In seeking the meaning of prayer, we must needs keep clearly in view the truth of Paul's statement, that "all things are yours;" and again, that "eye hath not seen, nor ear heard, neither have entered into the heart of man, the things which God hath prepared for them that love him." Peter also states the same truth when he says, "According as his divine power hath given unto us all things that pertain unto life and godliness." In other words, there is a realm of limitless resources to which we inherit a title, a promised land which is ours on this condition; "Every place that the sole of your foot shall tread upon [which you shall reach with the advancing footsteps of understanding], that have I given unto you."
Now to perceive this truth and intelligently to grasp it, is to realize it, and so to bring these spiritual resources into demonstration; and, if the teachings of Christianity are true, these resources will meet every possible need. This points the truth of the Master's words: "Seek ye first the kingdom of God, and his righteousness; and all these things shall be added." If, then, there be awaiting us such a heritage of spiritual treasure, such a wealth of divine resources, our mental attitude should be that of one who claims these treasures and affirms that he has them. That which God is offering us with outstretched hands, it is ours not to plead for, but to receive.
The steps which reach the attainment of answered prayer are therefore these: First, a spiritual perception of our divine resources; second, a mental laying hold of these resources by affirming their reality and our right to them; third, the continuance of this affirmation until our consciousness reaches the stage of a clear spiritual realization; this, clearly held, will, in the words of Science and Health, unfold "Mind, — Life, Truth, and Love, — and demonstrates the divine sense" (p. 505). To repeat, keeping clearly before us the truth that in the limitless treasures of God there is a present supply for every need, true prayer is a spiritual perception, an affirmation, a realization, and a demonstration of these resources of Life and Love.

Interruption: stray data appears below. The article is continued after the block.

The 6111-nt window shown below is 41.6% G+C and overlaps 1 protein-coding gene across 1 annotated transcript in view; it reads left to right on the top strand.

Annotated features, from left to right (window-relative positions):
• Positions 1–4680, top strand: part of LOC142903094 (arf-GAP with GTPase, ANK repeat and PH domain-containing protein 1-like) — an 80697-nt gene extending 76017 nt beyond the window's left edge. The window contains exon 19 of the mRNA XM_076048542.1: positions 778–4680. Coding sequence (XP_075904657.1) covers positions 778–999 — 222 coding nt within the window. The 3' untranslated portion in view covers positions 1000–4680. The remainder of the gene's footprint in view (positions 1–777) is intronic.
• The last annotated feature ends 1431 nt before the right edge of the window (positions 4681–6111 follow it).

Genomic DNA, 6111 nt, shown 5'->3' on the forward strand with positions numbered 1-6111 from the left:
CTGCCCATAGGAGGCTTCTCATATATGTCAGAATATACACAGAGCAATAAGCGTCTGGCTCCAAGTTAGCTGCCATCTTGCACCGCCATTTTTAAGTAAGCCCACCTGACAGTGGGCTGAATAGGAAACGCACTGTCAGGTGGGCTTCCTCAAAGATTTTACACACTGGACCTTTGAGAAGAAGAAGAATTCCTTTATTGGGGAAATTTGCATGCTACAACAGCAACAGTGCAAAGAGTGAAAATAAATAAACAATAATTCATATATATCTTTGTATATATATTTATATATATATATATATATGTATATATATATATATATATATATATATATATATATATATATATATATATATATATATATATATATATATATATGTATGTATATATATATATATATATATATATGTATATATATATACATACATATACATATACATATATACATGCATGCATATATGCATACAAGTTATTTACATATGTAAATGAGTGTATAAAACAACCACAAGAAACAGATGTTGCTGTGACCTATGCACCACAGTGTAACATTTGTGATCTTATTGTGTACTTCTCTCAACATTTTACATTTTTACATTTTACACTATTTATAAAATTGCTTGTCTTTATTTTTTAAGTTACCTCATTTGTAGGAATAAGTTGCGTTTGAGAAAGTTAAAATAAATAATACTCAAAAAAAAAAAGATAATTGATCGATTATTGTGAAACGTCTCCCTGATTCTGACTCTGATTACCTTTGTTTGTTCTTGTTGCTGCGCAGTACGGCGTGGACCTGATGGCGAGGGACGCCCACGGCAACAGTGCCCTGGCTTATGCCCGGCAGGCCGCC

Does this seem to be taking things into our own hands and to eliminate all thought of prayer as a petition? It certainly does eliminate the thought of prayer as a petition that will change God or induce Him to do more than He has already done, but if the New Testament teaching is true, petition is in some sense an element of true prayer. If we ask what petition implies, what mental attitude it involves, it is this, is it not, that the petitioner asks because he is dependent on the one whom he petitions for what he asks, and because he expects to receive what he asks; and in this recognition of God as the one on whom we must depend for all good, and from whom we confidently expect to receive all good, the prayer of Christian Science never loses the element of petition.
True prayer, then, seeks not to change God, but to know God. True prayer thinks not of interfering with or interrupting the reign of law, but of conforming to law. Such prayer, demonstrating the power and presence of the infinite Love, proving God to be a "very present help in trouble," is not the expression of the thought that wishes or hopes to bring a divine intervention on the plane of our human condition, but that finds its way up to the plane of the divine condition. Such prayer, recognizing that the changeless conditions of the realm of spiritual reality are what they are because God is what He is, does not seek to induce divine Love to conform to us, but seeks to find how we may conform to divine Love. And such prayer gains its answer when it finds in God that which will satisfy every aspiration, fulfil every ideal, supply every need. In thus realizing the presence and power of Spirit, the human sense of matter and evil ceases to have even a seeming power to hold God's children in want, sickness, or sin.
Its Divine Principle